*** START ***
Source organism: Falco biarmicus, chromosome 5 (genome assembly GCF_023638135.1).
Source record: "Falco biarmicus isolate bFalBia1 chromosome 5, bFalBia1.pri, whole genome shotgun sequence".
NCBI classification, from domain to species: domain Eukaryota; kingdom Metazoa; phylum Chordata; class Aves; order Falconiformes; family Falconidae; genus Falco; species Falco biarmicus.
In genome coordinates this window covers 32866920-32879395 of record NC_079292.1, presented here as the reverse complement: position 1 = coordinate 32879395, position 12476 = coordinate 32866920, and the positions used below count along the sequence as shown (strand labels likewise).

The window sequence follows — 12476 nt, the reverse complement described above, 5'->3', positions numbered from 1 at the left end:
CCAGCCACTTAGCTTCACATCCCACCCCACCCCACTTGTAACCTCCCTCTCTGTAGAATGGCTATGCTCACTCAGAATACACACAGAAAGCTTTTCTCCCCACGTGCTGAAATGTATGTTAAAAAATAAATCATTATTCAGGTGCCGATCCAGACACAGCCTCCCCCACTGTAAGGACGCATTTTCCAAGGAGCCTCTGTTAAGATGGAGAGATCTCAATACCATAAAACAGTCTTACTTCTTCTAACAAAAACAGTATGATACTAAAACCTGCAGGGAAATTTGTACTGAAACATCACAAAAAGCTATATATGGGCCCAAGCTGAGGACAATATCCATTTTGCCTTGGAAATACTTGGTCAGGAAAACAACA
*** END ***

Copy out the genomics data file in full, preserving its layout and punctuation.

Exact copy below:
Source organism: Falco biarmicus, chromosome 5 (genome assembly GCF_023638135.1).
Source record: "Falco biarmicus isolate bFalBia1 chromosome 5, bFalBia1.pri, whole genome shotgun sequence".
NCBI classification, from domain to species: domain Eukaryota; kingdom Metazoa; phylum Chordata; class Aves; order Falconiformes; family Falconidae; genus Falco; species Falco biarmicus.
In genome coordinates this window covers 32866920-32879395 of record NC_079292.1, presented here as the reverse complement: position 1 = coordinate 32879395, position 12476 = coordinate 32866920, and the positions used below count along the sequence as shown (strand labels likewise).

The window sequence follows — 12476 nt, the reverse complement described above, 5'->3', positions numbered from 1 at the left end:
CCAGCCACTTAGCTTCACATCCCACCCCACCCCACTTGTAACCTCCCTCTCTGTAGAATGGCTATGCTCACTCAGAATACACACAGAAAGCTTTTCTCCCCACGTGCTGAAATGTATGTTAAAAAATAAATCATTATTCAGGTGCCGATCCAGACACAGCCTCCCCCACTGTAAGGACGCATTTTCCAAGGAGCCTCTGTTAAGATGGAGAGATCTCAATACCATAAAACAGTCTTACTTCTTCTAACAAAAACAGTATGATACTAAAACCTGCAGGGAAATTTGTACTGAAACATCACAAAAAGCTATATATGGGCCCAAGCTGAGGACAATATCCATTTTGCCTTGGAAATACTTGGTCAGGAAAACAACA